In this cross-sectional study, we explored longitudinal associations between serum IGF1 and early CVD in RA. We showed harmful consequences of normal-low levels of IGF1 for the increase in the eCVR in female RA patients < 50 years and premature development of new CVD events. The profile of new CVD events consisted of the established complications of hypertension including ischemic stroke, atrial fibrillation, and aorta aneurysm, which indicated that hypertension was an essential clinical sign of IGF1-related CVD of the studied patients. Indeed, the patients with low IGF1 demonstrated higher BP measures at baseline and a significant increase in treatment for hypertension at the prospective follow-up. These findings in RA patients are consolidated by the reference cohort of IS females of similar age, where a significant association between low IGF1, hypertension, and eCVR is also observed.
The cumulative knowledge gained in a recent meta-analysis supports a direct causality between low IGF1 and hypertension . Although the studied cohorts had no patients with extreme levels of IGF1, we observed a pronounced negative effect of normal-low IGF1 levels on the development of CVD and on its arterial localization. Our findings offer an appropriate molecular context to the high rate of stroke previously reported in young RA patients . We found that the IGF1-related increase in eCVR was most noticeable in young women < 50 years. This implies that the vascular effects related to IGF1 may precede severe atherosclerotic change in the vessel wall and predispose to its early development. Indeed, previous studies in RA connected early CV events with endothelial dysfunction [11, 12]. Direct angioprotective properties of IGF1 for vascular endothelial cell function have been extensively studied and is experimentally verified . In clinical studies, substitution with IGF1 was often followed by resolution of hypertension and improvement of the intima-media thickness of the arterial vessel wall [41,42,43]. Importantly, IGF1 has an immediate effect on repairing tissue damage after acute ischemic cerebral and myocardial injury [39, 44, 45]. In RA, the factors enhancing IGF1 levels attracted less attention. In this study, we observed that the use of TNF-a inhibitors was associated with higher IGF1 levels, while patients with low IGF1 received mostly MTX monotherapy. Treatment with TNF-a inhibitors is suggested to improve hypertension through an endothelium-dependent mechanism [46, 47], which could indicate a contribution of increasing IGF1 levels. We would expect that anti-rheumatic treatment assisting production and bioavailability of IGF1 to be an important tool to recover cardiovascular health in RA patients. Physical inactivity, a condition accumulated in long-lasting RA and in ischemic stroke , is frequently associated with lower serum IGF1  that could be increased with physical exercise . Changing lifestyle to improve serum IGF1 levels could be an attractive alternative for RA patients .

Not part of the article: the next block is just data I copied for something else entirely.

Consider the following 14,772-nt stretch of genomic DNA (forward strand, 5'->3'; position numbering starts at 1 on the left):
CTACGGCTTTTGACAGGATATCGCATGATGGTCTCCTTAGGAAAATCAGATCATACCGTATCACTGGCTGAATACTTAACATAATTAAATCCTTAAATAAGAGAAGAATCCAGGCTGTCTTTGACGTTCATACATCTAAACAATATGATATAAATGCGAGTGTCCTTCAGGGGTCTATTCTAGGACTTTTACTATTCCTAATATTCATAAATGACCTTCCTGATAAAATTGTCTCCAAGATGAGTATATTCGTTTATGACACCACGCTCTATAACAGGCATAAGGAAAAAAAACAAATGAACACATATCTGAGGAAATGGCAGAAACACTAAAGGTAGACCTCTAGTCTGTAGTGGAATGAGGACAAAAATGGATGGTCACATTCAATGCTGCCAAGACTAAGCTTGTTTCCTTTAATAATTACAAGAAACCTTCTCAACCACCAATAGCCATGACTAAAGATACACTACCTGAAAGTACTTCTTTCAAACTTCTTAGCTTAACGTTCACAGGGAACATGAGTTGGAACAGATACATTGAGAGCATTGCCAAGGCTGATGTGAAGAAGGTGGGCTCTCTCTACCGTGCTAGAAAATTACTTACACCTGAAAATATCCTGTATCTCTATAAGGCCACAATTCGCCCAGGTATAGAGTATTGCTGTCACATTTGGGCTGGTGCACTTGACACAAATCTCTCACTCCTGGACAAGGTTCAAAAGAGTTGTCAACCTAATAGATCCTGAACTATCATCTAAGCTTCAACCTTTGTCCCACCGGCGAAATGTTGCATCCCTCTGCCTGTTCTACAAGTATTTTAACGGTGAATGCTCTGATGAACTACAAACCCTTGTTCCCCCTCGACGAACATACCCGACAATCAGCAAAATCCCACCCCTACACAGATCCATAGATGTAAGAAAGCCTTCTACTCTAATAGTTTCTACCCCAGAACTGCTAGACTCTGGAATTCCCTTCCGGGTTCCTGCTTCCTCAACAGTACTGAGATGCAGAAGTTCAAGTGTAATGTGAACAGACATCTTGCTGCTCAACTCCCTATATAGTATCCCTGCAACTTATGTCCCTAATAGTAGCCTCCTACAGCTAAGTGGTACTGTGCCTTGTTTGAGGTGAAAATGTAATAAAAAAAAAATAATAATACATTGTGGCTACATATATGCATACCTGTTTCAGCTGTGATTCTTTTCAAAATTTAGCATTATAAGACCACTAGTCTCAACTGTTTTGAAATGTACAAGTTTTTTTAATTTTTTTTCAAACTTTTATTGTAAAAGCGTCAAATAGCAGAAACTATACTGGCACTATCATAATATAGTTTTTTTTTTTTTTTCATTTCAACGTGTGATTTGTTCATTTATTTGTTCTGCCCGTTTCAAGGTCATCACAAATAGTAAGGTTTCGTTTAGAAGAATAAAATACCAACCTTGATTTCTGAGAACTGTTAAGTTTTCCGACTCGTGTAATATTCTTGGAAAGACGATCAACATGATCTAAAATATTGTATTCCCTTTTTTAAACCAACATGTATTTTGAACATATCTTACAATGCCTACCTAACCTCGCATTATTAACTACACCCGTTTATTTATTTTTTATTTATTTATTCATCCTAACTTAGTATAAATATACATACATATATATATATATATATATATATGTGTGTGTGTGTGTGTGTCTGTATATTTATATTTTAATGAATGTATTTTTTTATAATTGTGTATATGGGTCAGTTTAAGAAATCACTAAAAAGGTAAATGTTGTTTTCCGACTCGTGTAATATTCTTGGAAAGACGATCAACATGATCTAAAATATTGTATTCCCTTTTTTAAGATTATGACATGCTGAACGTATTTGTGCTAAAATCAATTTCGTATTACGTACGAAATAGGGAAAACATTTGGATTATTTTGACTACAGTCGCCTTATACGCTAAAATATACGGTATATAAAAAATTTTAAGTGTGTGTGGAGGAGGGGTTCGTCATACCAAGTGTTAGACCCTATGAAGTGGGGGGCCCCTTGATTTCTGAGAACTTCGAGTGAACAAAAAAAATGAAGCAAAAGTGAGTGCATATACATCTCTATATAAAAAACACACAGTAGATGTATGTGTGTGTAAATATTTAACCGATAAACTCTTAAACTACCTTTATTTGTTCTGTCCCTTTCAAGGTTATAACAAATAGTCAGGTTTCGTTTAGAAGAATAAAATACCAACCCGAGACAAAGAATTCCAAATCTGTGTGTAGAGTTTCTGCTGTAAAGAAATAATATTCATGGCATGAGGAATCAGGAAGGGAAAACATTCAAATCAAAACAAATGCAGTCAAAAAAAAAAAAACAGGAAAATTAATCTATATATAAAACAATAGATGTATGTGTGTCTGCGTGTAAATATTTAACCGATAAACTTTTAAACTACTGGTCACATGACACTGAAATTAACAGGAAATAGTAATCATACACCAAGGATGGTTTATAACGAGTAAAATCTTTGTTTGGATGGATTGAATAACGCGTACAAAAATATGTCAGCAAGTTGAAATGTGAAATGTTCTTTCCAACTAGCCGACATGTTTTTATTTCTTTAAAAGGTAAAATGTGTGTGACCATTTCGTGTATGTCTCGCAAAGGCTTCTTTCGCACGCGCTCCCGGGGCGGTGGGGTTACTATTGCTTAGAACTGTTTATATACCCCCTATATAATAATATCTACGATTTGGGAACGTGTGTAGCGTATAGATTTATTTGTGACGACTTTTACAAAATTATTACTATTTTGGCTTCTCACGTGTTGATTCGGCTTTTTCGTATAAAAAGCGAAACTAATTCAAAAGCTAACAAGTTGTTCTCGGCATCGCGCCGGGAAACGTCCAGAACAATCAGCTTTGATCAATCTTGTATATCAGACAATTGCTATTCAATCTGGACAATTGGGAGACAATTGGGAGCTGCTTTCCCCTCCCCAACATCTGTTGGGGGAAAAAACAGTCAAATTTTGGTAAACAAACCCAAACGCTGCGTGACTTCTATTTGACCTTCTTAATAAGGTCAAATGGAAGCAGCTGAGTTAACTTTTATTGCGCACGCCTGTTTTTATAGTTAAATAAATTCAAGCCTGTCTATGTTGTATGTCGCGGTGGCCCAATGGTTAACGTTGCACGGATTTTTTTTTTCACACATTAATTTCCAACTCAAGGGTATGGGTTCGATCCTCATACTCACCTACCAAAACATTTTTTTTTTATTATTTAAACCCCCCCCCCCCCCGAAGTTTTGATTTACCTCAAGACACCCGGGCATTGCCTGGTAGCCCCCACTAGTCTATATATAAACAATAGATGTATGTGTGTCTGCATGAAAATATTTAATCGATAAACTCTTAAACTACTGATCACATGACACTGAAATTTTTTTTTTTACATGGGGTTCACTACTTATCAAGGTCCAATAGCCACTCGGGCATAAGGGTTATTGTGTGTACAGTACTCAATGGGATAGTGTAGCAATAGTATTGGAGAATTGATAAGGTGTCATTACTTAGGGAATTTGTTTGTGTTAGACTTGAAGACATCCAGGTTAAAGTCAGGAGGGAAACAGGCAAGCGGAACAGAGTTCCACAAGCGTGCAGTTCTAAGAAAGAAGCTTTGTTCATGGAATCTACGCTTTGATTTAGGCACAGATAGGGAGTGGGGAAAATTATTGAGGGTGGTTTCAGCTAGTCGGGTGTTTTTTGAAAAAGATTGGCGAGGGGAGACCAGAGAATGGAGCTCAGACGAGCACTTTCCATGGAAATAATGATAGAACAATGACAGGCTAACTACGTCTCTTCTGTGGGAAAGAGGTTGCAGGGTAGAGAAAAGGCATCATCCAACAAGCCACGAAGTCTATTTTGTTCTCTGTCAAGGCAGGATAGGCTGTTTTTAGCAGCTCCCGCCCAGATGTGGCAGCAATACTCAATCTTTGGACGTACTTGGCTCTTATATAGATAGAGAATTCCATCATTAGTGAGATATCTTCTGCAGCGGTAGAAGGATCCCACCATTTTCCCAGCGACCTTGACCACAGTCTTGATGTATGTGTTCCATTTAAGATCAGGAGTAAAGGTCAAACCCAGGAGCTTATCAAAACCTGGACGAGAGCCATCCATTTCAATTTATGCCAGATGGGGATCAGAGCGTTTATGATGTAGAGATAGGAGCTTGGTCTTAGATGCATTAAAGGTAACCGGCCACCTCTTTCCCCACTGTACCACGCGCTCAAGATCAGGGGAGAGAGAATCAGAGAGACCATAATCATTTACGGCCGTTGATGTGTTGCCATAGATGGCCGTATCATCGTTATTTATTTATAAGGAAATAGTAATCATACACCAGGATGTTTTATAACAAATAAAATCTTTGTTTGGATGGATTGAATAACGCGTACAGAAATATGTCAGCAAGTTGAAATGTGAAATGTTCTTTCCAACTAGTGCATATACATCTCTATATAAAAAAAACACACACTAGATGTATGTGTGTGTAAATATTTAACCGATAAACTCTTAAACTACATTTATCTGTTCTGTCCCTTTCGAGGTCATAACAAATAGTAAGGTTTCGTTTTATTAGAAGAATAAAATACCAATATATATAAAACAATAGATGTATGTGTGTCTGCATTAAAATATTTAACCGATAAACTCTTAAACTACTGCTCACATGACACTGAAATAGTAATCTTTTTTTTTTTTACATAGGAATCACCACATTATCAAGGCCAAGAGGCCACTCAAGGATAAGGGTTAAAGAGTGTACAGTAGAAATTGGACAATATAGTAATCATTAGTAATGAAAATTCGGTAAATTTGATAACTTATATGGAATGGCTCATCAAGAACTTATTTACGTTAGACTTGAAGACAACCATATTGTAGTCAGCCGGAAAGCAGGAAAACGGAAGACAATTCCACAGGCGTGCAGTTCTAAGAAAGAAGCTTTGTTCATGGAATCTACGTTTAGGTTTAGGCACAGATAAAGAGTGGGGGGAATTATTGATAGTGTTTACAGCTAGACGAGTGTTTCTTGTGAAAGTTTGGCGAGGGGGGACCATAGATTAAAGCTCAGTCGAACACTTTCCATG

In the present study, we investigated how the difference in serum IGF1 changed the IGF1R signaling and its relation to eCVR. From analyzing leukocytes, we confirmed that serum IGF1 controlled the relative expression of proteins within the IGF1R pathway. Importantly, the relation between these proteins changes with hypertension, demonstrating its intimate connection with low IGF1. The unsupervised clustering of the IGF1-related proteins proposed the high CVR signature, which combined the low expression of IGF1, IRS1, and IRS2 with high serum IL6, insulin and plasma glucose and emphasized the functional role of serum IGF1 in the development of early CVD in RA. These findings are in line with our recent report in experimental arthritis, which puts forward the role of excessive inhibitory phosphorylation in IRS1 to create a condition of insulin/IGF1 resistance . The situation seems more complex in patients, where low IGF1 is concurrent with high IGF1R and low adaptors IRS1/2. Being an ancestor of pro-insulin, IGF1 modulates carbohydrate metabolism, which stimulates glucose transport and inhibits insulin sensitivity . In the general population and experimentally, IGF1 deficiency leads to glucose intolerance and T2D, the conditions rare among the studied RA patients. This was despite the fact that metabolic deviations as obesity, hyperlipidemia and hyperinsulinemia were expectedly frequent in IGF1low group.